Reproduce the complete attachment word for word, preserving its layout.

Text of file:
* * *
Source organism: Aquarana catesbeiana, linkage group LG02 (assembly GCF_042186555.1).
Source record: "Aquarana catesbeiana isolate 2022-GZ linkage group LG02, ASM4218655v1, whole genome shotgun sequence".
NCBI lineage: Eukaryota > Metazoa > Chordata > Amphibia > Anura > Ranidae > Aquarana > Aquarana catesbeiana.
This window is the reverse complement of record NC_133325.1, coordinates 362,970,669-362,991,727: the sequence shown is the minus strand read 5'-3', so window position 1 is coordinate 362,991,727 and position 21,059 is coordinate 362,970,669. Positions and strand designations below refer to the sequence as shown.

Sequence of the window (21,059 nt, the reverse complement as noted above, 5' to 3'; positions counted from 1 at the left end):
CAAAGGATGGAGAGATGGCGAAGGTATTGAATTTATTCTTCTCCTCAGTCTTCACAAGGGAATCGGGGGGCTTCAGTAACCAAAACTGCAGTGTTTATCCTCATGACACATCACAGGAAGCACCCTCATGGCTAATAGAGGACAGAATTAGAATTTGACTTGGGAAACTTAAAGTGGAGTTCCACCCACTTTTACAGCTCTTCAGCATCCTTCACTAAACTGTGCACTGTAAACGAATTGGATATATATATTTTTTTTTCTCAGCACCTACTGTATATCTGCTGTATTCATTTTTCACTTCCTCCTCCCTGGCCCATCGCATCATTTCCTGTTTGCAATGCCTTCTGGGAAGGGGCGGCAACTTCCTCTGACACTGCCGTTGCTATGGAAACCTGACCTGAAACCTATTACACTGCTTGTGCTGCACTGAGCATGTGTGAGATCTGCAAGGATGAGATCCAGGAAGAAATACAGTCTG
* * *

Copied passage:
Source organism: Aquarana catesbeiana, linkage group LG02 (assembly GCF_042186555.1).
Source record: "Aquarana catesbeiana isolate 2022-GZ linkage group LG02, ASM4218655v1, whole genome shotgun sequence".
NCBI lineage: Eukaryota > Metazoa > Chordata > Amphibia > Anura > Ranidae > Aquarana > Aquarana catesbeiana.
This window is the reverse complement of record NC_133325.1, coordinates 362,970,669-362,991,727: the sequence shown is the minus strand read 5'-3', so window position 1 is coordinate 362,991,727 and position 21,059 is coordinate 362,970,669. Positions and strand designations below refer to the sequence as shown.

Sequence of the window (21,059 nt, the reverse complement as noted above, 5' to 3'; positions counted from 1 at the left end):
CAAAGGATGGAGAGATGGCGAAGGTATTGAATTTATTCTTCTCCTCAGTCTTCACAAGGGAATCGGGGGGCTTCAGTAACCAAAACTGCAGTGTTTATCCTCATGACACATCACAGGAAGCACCCTCATGGCTAATAGAGGACAGAATTAGAATTTGACTTGGGAAACTTAAAGTGGAGTTCCACCCACTTTTACAGCTCTTCAGCATCCTTCACTAAACTGTGCACTGTAAACGAATTGGATATATATATTTTTTTTTCTCAGCACCTACTGTATATCTGCTGTATTCATTTTTCACTTCCTCCTCCCTGGCCCATCGCATCATTTCCTGTTTGCAATGCCTTCTGGGAAGGGGCGGCAACTTCCTCTGACACTGCCGTTGCTATGGAAACCTGACCTGAAACCTATTACACTGCTTGTGCTGCACTGAGCATGTGTGAGATCTGCAAGGATGAGATCCAGGAAGAAATACAGTCTG